In conclusion, to return to my major concern in this Bill—namely that, as a result of trade negotiations involving international recognition agreements, regulators will be pressurised into relaxing professional standards—why is Clause 3 necessary? Will the Bill in effect debar a regulator, such as the RCBS, from requiring certain applicants where no regulator recognition agreement has been agreed, to sit that UK regulator’s own examination or assessment procedures?

Baroness Noakes Portrait Baroness Noakes (Con)
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My Lords, the Minister explained that the Bill applies only to professions regulated by law. At his helpful briefing meeting last week, he undertook to let me have a list of the bodies covered by the Bill as I found it a bit difficult to work out what was covered and what was not. I am most grateful that this list arrived over the weekend—at 5.30 pm on Sunday afternoon, to be precise, which demonstrates real commitment by the Bill team.

I have a particular interest in whether the Bill applies to the Institute of Chartered Accountants in England and Wales, of which I am a non-practising member. It is a body governed by royal charter and the noble Lord, Lord Bilimoria, might like to know that it is not on the Minister’s list. Many chartered accountants act as auditors and the ICAEW is a recognised professional body and a recognised supervisory body for those members who wish to practise as auditors. The Financial Reporting Council, which is on the Minister’s list, oversees the regulation of auditors rather than carrying it out itself. I believe a similar approach applies to insolvency practitioners. Hence the Bill is rather complicated in its scope, certainly for chartered accountants and, I imagine, for other professions as well.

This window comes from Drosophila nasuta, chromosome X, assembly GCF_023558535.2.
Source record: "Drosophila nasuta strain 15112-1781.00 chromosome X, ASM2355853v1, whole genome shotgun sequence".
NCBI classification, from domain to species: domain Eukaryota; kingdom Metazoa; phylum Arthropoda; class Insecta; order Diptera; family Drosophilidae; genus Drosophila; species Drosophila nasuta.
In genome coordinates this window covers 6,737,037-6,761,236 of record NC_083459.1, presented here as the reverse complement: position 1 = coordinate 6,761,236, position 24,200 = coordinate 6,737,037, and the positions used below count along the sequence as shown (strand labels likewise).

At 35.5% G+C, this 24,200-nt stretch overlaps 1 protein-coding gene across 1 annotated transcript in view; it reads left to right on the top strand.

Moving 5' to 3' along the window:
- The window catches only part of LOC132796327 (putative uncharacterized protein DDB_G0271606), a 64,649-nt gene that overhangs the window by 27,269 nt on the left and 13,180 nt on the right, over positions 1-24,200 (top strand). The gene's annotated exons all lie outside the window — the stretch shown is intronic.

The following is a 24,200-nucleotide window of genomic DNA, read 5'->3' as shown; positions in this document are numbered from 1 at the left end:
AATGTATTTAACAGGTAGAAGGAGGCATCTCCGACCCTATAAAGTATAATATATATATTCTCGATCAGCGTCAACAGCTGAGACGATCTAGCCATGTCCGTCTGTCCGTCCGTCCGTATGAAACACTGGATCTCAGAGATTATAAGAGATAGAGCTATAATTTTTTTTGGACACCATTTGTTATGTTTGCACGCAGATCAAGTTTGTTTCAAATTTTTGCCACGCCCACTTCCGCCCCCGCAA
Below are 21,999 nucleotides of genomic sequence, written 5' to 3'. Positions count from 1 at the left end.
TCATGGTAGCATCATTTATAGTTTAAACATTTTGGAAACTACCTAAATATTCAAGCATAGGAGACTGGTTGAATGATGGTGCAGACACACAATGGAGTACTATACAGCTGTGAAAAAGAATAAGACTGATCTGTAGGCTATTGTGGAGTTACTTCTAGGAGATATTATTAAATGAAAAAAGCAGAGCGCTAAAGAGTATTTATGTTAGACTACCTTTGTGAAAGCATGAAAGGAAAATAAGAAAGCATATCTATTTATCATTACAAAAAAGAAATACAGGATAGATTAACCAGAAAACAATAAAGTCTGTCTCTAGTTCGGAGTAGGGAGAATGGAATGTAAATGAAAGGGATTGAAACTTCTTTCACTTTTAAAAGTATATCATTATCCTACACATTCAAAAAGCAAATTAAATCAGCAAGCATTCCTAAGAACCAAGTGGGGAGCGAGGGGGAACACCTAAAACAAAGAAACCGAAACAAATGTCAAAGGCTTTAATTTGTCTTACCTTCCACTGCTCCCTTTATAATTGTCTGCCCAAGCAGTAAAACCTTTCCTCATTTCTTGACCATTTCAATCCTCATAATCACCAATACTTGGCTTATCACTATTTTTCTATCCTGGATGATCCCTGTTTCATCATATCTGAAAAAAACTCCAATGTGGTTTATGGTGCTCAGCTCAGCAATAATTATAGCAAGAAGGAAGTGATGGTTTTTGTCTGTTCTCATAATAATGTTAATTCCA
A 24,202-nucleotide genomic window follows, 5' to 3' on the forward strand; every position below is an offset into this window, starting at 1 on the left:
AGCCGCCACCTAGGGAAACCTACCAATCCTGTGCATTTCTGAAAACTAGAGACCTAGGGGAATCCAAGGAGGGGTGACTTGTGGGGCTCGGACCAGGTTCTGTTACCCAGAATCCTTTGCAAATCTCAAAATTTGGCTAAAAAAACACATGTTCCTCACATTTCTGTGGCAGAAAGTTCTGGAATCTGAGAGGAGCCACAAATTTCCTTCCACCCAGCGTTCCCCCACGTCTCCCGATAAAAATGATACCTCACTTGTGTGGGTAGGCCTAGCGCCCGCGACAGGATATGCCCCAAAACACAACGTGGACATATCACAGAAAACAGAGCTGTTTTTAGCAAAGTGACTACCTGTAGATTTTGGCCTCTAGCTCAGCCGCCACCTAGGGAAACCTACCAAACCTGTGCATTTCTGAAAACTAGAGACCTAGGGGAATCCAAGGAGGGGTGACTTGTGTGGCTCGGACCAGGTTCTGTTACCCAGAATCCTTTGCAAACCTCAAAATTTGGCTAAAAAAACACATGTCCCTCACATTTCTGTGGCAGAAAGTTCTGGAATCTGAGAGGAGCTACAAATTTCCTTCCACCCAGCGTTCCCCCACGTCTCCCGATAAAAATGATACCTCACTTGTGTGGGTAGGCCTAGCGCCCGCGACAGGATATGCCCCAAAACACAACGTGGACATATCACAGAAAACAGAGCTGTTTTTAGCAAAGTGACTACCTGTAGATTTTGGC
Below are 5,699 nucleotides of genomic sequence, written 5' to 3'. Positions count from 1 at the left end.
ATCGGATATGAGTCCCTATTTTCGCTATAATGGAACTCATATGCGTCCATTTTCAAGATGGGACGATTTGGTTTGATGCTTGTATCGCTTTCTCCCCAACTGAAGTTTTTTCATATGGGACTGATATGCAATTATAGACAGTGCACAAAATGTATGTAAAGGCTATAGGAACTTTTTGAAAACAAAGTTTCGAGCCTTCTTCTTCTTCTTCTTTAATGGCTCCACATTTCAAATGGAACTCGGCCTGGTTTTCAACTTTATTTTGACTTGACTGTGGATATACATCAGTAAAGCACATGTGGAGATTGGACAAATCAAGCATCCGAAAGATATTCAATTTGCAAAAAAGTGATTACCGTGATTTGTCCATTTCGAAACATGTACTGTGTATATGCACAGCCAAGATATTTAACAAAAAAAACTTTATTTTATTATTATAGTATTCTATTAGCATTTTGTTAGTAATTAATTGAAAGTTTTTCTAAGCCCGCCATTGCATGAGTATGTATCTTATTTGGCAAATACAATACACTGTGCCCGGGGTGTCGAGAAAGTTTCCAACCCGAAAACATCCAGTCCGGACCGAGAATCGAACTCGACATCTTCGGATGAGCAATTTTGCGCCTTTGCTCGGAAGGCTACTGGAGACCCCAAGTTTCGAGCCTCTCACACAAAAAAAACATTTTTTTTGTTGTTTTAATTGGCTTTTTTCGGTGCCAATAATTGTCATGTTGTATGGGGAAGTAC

To turn the Bill itself, there is one very good thing in it, one rather dodgy thing and some other things which I am on the whole puzzled about. The best things about the Bill are Clauses 5 and 6. As my noble friend explained, these clauses allow us to remove some more EU-retained law from our statute book and thereby remove the obligation to recognise EEA and Swiss professional qualifications. I support any legislation which allows us to frame our laws in a way which suits the UK. Even though I support Clauses 5 and 6, however, I am not convinced that the Henry VIII powers are accompanied by sufficient parliamentary oversight. The EU’s distinction between primary and secondary legislation is not necessarily a good guide to determining how our Parliament should be involved. This concern applies throughout the Bill and not just to Clauses 5 and 6. I believe we are still waiting for the report of the Delegated Powers and Regulatory Reform Committee, and I shall reserve final judgment until I see it.

The dodgy bit of the Bill is Clause 3, which allows the Government to override existing approaches and procedures for the recognition of non-UK qualifications if they have been covered in a trade treaty. This is explicitly presented in the Government’s policy paper as strengthening the UK’s ability to negotiate international trade treaties. It is some time since I was president of the ICAEW, but the recognition of overseas qualifications was a thorny issue then and I expect it still is. In addition, the landscape has changed and become more complicated since my day, with the arrival of the FRC to oversee the regulation of auditors.